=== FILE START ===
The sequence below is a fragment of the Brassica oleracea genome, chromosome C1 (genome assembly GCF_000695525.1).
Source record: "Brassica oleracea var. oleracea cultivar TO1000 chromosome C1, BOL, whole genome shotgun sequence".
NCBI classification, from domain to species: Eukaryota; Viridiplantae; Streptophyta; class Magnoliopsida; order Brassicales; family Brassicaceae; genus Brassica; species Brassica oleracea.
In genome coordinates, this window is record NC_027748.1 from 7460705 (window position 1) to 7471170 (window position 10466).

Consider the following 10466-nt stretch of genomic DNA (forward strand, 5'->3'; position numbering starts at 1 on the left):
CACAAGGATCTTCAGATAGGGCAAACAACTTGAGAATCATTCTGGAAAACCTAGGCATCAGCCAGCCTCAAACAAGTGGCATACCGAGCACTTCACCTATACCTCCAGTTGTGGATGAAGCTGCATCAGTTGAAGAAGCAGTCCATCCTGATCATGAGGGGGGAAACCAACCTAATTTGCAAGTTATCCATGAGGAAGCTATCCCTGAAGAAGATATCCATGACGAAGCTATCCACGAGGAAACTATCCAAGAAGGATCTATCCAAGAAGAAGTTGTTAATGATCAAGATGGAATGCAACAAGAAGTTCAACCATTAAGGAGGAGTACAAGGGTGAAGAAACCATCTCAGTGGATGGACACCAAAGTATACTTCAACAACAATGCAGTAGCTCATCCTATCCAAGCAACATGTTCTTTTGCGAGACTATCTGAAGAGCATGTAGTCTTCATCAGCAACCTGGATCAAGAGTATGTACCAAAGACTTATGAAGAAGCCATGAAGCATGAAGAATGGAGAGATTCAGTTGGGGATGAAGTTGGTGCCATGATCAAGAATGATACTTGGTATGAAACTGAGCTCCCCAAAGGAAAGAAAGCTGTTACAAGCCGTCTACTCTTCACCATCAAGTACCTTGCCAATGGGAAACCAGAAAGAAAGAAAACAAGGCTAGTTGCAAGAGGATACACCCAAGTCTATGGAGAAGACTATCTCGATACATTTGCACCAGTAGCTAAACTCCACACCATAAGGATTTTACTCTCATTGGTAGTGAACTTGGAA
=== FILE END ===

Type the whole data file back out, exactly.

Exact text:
The sequence below is a fragment of the Brassica oleracea genome, chromosome C1 (genome assembly GCF_000695525.1).
Source record: "Brassica oleracea var. oleracea cultivar TO1000 chromosome C1, BOL, whole genome shotgun sequence".
NCBI classification, from domain to species: Eukaryota; Viridiplantae; Streptophyta; class Magnoliopsida; order Brassicales; family Brassicaceae; genus Brassica; species Brassica oleracea.
In genome coordinates, this window is record NC_027748.1 from 7460705 (window position 1) to 7471170 (window position 10466).

Consider the following 10466-nt stretch of genomic DNA (forward strand, 5'->3'; position numbering starts at 1 on the left):
CACAAGGATCTTCAGATAGGGCAAACAACTTGAGAATCATTCTGGAAAACCTAGGCATCAGCCAGCCTCAAACAAGTGGCATACCGAGCACTTCACCTATACCTCCAGTTGTGGATGAAGCTGCATCAGTTGAAGAAGCAGTCCATCCTGATCATGAGGGGGGAAACCAACCTAATTTGCAAGTTATCCATGAGGAAGCTATCCCTGAAGAAGATATCCATGACGAAGCTATCCACGAGGAAACTATCCAAGAAGGATCTATCCAAGAAGAAGTTGTTAATGATCAAGATGGAATGCAACAAGAAGTTCAACCATTAAGGAGGAGTACAAGGGTGAAGAAACCATCTCAGTGGATGGACACCAAAGTATACTTCAACAACAATGCAGTAGCTCATCCTATCCAAGCAACATGTTCTTTTGCGAGACTATCTGAAGAGCATGTAGTCTTCATCAGCAACCTGGATCAAGAGTATGTACCAAAGACTTATGAAGAAGCCATGAAGCATGAAGAATGGAGAGATTCAGTTGGGGATGAAGTTGGTGCCATGATCAAGAATGATACTTGGTATGAAACTGAGCTCCCCAAAGGAAAGAAAGCTGTTACAAGCCGTCTACTCTTCACCATCAAGTACCTTGCCAATGGGAAACCAGAAAGAAAGAAAACAAGGCTAGTTGCAAGAGGATACACCCAAGTCTATGGAGAAGACTATCTCGATACATTTGCACCAGTAGCTAAACTCCACACCATAAGGATTTTACTCTCATTGGTAGTGAACTTGGAA